2. I think you hit the nail on the head so much about the breastfeeder being the one in charge of food, even when nursing falls to the background. While I can see why it happens, I don’t think it’s fair.

    I was lucky in that our pediatrician gave us a great handout about starting solids – how much, what, and when and how often, etc. It got us going on the right track. I asked for an updated one at her 12 month appointment, seeing that she was transitioning then to all table food – they had nothing. So frustrating.

    i think pretty much around here, the husband is following my lead on all things kid related. He also isn’t a reader, he has chosen to let me do research. We make decisions together based on facts I find out. While it feels overwhelming at times to be the fact gatherer, it’s what is working. And in fairness, he is the fact gatherer on other parts of our life.

    (I’ve done the research on food by the way, so let me know if you want some help there…It’ll save you some time maybe?)

  3. George follows my lead on most of the major stuff because [a]I’m home more and [b]I research the hell out of everything.

    Some tips about food: I follow the 1-2 proteins/1-2 fruits or veggies/1 starch guideline for every meal, and let Andy snack on whatever throughout the day. So breakfast would be eggs with cheese and bell peppers with toast, or oatmeal with a banana & 1/2 a peanut butter sandwich. Lunch would be some sort of sandwich with some sort of fruit or veggie, dinner’s whatever we eat, usually a meat with a starch and veggies – last night was steak & mashed potatoes with broccoli and Andy ate more steak than I did (well, to be fair I wanted to eat more, but he snagged the last piece!).

    You don’t have to agonize over day-to-day nutrition with toddlers, look at amounts as a weekly thing instead of a daily thing. If he’s not giving hunger cues on his own – not all kids will slow down to eat unless you sit them down yourself – set eating times about 2 hours apart. Breakfast at 7, snack at 9, lunch at 11, nap at 12, snack at 2, snack at 4, dinner at 6, bed at 8. Or whatever. That’s loosely Andy’s schedule, one he sets for himself by getting unbearably cranky if I miss the time by more than 10 minutes. Seriously, the kid is like a freaking clock.

    At Jack’s age, he can eat most anything except nuts and crunchy veggies like raw carrots because they’re a choking hazard. Nut butter sandwiches are the easiest quick food ever, Andy eats 3 of them a day, and requests them more than that. String cheese is like toddler crack and cherry tomatoes are fun to watch them eat. Rice cakes with cream cheese, apple slices with cheddar cheese or peanut butter, and the ubiquitous goldfish cracker are other Gonzalez household faves. Soups and eggs are mealtime staples, fall is here and we’ll eat a LOT of squash in various forms until the spring. Butternut squash & apple soup, red pepper & tomato soup, carrot soup, etc. Grill some cheese sandwiches or make some egg salad sandwiches and you have an easy (seriously, soup is: boil stuff, cool it, puree it, heat it again), nutritious dinner.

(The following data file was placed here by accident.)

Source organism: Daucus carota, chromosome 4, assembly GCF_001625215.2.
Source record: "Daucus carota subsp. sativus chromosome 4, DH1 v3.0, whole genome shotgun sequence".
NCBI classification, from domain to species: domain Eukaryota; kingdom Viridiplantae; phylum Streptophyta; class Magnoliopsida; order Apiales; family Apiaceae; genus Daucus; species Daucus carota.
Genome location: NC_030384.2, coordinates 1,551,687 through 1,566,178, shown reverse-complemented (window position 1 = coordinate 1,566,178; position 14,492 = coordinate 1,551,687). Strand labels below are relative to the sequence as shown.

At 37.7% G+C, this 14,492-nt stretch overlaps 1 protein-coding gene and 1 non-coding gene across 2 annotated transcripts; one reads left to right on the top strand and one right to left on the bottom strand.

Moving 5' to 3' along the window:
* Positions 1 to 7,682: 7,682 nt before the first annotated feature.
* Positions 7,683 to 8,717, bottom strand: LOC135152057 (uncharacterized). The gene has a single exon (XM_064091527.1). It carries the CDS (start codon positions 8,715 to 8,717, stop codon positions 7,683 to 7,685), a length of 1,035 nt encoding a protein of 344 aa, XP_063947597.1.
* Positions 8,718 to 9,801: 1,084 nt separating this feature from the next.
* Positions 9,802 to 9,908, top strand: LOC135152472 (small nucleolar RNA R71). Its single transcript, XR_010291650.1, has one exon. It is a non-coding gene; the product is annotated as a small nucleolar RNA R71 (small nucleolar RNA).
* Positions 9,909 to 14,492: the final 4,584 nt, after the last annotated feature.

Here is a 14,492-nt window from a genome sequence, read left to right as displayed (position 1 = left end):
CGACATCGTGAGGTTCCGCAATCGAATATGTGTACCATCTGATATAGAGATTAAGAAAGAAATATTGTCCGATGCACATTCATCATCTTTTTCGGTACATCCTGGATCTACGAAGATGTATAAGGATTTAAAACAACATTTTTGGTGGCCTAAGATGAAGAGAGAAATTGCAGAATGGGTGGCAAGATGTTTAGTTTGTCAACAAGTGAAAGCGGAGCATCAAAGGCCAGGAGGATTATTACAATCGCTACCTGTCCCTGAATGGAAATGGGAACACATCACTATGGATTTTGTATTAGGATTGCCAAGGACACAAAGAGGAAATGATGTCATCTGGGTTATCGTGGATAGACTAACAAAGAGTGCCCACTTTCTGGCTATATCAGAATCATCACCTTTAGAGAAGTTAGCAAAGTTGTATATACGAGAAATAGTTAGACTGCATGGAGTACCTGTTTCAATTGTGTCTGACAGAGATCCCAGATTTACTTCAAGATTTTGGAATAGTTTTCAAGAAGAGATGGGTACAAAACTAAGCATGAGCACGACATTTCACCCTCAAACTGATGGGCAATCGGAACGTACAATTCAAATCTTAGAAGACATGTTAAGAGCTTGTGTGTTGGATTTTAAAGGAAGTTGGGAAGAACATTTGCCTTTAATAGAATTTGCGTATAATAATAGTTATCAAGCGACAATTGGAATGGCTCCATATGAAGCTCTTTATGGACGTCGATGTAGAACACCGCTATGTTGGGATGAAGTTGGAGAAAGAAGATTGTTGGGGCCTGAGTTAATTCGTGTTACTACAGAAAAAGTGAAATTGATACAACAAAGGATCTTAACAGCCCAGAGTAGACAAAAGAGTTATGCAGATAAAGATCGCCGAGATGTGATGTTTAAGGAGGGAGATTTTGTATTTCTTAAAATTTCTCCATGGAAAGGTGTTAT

You say you don’t know much about nutrition, but I think you do. It’s not rocket science, and we’ve heard the refrain forever: whole grains, lots of fruits & vegetables, lean meats, avoid processed foods & processed sugars. Easy. Shop mostly from the perimeter of the grocery store and you’re on your way. Try to eat as many colorful foods as you can.

    I know that Joe doesn’t like a lot of veggies, so the book Deceptively Delicious might be a good one for your house. It’s a cookbook, written by Jerry Seinfeld’s wife, all about “sneaking” extra nutrition into foods that kids (and picky adults) would eat normally. Things like adding molasses & bananas to pancake mix, shredded veggies into muffins, etc.

  4. If you have healthy foods in the house, and your husband is eating those healthy foods, he should be able to just give them to your son, too. You have mentioned he is walking and talking, so there is probably very little that he can’t eat. I am not as gung-ho on organic and healthy only, but if that is what is in the house, then it should be pretty easy.
    I came from a large family and I have 7 kids myself, so most of the time I am relaxed because I know the foods are not going to kill them. My son and my nephew are 7 weeks apart and my son eats a TON more than my nephew, who is a first child in very small families. It is a comfort thing, I think, they just haven’t seen it so they aren’t comfortable with things.
    I have from child one just mashed up the food on my plate and shared with my babies when they started reaching for my food. My kids are all healthy, and I have even grown one to adulthood!
    I would suggest you just tell your husband to feed your son. Make sure the pieces won’t choke him, but he should be able to eat most of the foods you guys eat. My son started eating even burritos before 10 months. (I figure if he eats poop, he can eat spicy foods, too)

    Good luck! I know it was hard for me to turn my trust over to my husband because he doesn’t do it my way, and my way is the only right way. But I just had to let him be the dad, and he does great, even if it isn’t the same as I do it. Sometimes I give him suggestions, but it is his child, too.